Review of Bravo Belt Holster

Earlier this week I received an email:

From: BravoBelt Team
Sent: Monday, October 4, 2021 5:59 AM
To: blog@joehuffman.org
Subject: LOVE YOUR ARTICLE!

Hi!
I was searching around and came across with your article: A step in the right direction. I love the content! My name is Oliver and I’m on the Outreach Team for @BravoBelt. We recently released an updated BravoBelt holster that I think your readers would appreciate.
Let me know if you would like one to review and I will drop one in the mail for you.
Thanks!

Oliver Sana
Digital Operations Manager
The BravoBelt Team
www.bravobelt.com

After looking at their website I was skeptical, but at 3:00 AM the next day I agreed to review their holster. I was skeptical for three reasons:

  1. The opening for the gun is elastic and collapses when the gun is removed which probably makes it difficult to reholster one handed and without looking at the holster.
  2. The snapped strap over the top of the gun will slow the draw.
  3. The spare magazine are shown on the same side of body as the gun. This will slow your reloads. And for the left handed shooter it’s going to take some real contortions to reach your reload.

From their website (see more pictures on Amazon):

BravoBeltHolster

I received the holster two days after agreeing to review it.

The first thing I noticed when I opened the package was the smell. The smell of neoprene was almost overpowering. Thankful the smell faded after a couple days in the open air.

I was pleased to observe the magazine holster was different from what was pictured. The magazine holster was a separate pouch which fastened with Velcro to almost wherever you want it. I was easily able to position it on my left side exactly where I wanted it.

The holster is extremely comfortable. It was almost soothing!

This is where I run out of nice things to say about the holster. My other concerns were mostly realized.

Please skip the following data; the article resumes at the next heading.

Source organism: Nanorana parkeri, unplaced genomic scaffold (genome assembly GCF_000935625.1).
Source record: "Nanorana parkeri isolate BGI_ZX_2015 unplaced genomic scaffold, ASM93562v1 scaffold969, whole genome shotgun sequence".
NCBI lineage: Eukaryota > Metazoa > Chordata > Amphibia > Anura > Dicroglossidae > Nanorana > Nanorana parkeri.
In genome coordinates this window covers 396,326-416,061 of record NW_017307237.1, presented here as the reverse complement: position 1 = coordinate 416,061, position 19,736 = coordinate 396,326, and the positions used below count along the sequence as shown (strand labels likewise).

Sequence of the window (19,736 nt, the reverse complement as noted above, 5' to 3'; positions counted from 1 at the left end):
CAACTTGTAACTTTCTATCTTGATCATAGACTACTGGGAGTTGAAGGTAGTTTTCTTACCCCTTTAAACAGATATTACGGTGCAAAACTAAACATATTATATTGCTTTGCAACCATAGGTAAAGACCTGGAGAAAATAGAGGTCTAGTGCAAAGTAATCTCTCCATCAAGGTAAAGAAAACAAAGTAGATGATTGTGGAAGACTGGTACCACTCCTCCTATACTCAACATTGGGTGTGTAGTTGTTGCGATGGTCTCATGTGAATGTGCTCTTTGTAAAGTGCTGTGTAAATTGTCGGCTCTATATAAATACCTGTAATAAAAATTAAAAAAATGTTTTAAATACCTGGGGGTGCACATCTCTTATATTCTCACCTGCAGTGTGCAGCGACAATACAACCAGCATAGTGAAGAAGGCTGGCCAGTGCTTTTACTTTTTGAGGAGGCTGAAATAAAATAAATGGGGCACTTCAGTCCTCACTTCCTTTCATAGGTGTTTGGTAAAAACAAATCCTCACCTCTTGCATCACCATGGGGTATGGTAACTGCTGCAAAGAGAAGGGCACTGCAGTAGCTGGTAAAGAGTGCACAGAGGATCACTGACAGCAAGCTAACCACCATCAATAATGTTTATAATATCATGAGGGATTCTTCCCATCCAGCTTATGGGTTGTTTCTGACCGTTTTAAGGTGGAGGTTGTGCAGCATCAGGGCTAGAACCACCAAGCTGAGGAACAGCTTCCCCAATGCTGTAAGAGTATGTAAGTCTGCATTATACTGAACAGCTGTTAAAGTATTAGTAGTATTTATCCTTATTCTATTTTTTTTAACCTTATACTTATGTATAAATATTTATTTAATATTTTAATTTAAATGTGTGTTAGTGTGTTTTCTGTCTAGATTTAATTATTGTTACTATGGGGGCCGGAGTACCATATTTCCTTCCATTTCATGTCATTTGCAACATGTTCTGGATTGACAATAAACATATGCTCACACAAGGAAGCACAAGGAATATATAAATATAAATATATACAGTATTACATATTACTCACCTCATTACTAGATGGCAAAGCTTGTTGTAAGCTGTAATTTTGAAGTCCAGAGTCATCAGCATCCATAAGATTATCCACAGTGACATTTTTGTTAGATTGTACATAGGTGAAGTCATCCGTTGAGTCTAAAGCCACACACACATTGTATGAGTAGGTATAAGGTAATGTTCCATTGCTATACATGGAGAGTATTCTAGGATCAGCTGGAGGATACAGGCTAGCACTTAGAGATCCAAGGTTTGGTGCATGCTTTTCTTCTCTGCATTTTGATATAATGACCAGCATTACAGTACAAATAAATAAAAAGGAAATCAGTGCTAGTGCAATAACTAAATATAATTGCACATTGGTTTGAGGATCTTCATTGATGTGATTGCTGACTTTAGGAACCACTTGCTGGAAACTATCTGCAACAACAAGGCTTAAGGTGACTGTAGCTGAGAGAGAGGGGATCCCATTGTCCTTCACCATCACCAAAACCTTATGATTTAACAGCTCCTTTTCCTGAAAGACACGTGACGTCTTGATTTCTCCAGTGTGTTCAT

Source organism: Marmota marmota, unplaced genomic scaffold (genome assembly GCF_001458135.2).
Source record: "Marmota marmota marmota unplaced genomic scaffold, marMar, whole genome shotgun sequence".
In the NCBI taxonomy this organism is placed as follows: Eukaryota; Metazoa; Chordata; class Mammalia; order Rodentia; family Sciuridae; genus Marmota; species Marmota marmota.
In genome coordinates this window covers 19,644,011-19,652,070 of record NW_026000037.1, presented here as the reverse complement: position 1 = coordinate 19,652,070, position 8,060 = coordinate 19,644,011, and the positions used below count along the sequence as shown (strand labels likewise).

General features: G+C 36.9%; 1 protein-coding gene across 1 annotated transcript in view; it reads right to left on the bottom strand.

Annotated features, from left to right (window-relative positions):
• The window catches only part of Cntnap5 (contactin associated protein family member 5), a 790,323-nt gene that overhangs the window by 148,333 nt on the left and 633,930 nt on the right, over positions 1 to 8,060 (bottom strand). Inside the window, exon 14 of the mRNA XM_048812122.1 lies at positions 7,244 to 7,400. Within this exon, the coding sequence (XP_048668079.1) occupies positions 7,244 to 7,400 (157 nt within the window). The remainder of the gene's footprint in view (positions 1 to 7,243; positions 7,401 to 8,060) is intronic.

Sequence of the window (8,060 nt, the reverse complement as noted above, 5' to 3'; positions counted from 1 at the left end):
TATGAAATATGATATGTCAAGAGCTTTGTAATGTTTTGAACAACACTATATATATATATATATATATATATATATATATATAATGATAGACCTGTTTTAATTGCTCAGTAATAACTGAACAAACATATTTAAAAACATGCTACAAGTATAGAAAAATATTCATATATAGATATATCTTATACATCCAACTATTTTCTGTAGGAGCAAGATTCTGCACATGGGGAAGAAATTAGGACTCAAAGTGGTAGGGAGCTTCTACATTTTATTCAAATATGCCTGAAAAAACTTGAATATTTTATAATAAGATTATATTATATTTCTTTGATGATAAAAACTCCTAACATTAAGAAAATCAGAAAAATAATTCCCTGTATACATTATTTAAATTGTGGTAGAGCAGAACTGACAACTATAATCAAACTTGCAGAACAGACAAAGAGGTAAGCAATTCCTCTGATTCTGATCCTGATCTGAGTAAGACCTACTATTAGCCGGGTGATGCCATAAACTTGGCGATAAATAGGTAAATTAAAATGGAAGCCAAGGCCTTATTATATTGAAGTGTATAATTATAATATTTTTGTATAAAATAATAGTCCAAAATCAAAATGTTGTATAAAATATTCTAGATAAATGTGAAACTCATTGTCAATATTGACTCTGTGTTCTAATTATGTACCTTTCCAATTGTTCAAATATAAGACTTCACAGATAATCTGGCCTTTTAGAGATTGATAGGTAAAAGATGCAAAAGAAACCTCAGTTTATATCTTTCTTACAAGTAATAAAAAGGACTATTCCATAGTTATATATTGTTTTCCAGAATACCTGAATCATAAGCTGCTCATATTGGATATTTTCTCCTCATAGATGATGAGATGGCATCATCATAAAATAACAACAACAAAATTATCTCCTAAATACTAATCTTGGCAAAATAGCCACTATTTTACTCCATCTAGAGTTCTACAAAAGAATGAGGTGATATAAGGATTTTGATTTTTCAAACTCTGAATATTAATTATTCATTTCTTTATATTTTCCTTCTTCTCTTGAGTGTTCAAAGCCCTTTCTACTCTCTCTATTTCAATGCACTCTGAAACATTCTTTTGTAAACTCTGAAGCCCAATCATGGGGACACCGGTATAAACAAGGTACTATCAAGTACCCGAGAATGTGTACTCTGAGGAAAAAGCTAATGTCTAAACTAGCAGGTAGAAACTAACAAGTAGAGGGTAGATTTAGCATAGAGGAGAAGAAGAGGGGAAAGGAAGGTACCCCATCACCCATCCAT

The elastic opening immediately collapsed when the gun was drawn. I could wiggle the gun back into the holster with one just one hand but I really needed to look at it as I was doing it. There are various scenarios in defensive handgun usage where this can be important. In the General Defensive Handgun class from Insights Training one of the critical features of a holster was that it be relatively easy to holster your gun, sight unseen, with one hand. This holster fails that test.

The same sort of story can be told about putting a magazine into the holster on the other side. If you do a reload with a partially empty magazine and want to put the used magazine in the holster you need to use another hand (holding the gun? Nope.), get your eyes on the holster, or fumble one handed for a bit. I’m not liking these scenario in a defensive encounter.

The strap over the back of the gun is required for secure carry. The gun moves around too much without it.

I practiced drawing for several minutes and I was able to get into a “groove” that was faster than I expected. It was more complicated than a typical draw with the snap needing to be released, then flipped over the back of the gun, and then the hand going down again to get under the strap. The elastic helped some. The strap would do a lot of the flipping on it’s own but I still needed to time things right and make sure my hand was under the strap when I gripped the gun.

I could comfortably and repeatedly get off my first shot in 2.25 S from concealment from underneath a unbuttoned flannel shirt. Not too bad, I thought. I could not get it down to 2.0 S. As I sped up the strap and/or my t-shirt would inevitably get between my hand and the grip of the gun.

I put my Kramer IWB #2 holster back on and tested my draw speed. 1.5 S was repeatable. Hmmm… 1.5 S to 2.25 S is a 50% increase in draw time. Is a 0.75 seconds critical? One could make the case that it could sometimes mean the difference between life and death. It’s probably not super critical in the big picture. I think I would worry more about the increase in complexity in a time of stress causing a tangled clothing draw of 5.0 S instead of the 2.25 S draw under controlled conditions.

I asked Barb to model the holster for pictures and she readily agreed. Pictures are with the holster unconcealed for demonstration purposes. Wearing it over a t-shirt and under my flannel shirt made little difference in functionality than as shown below: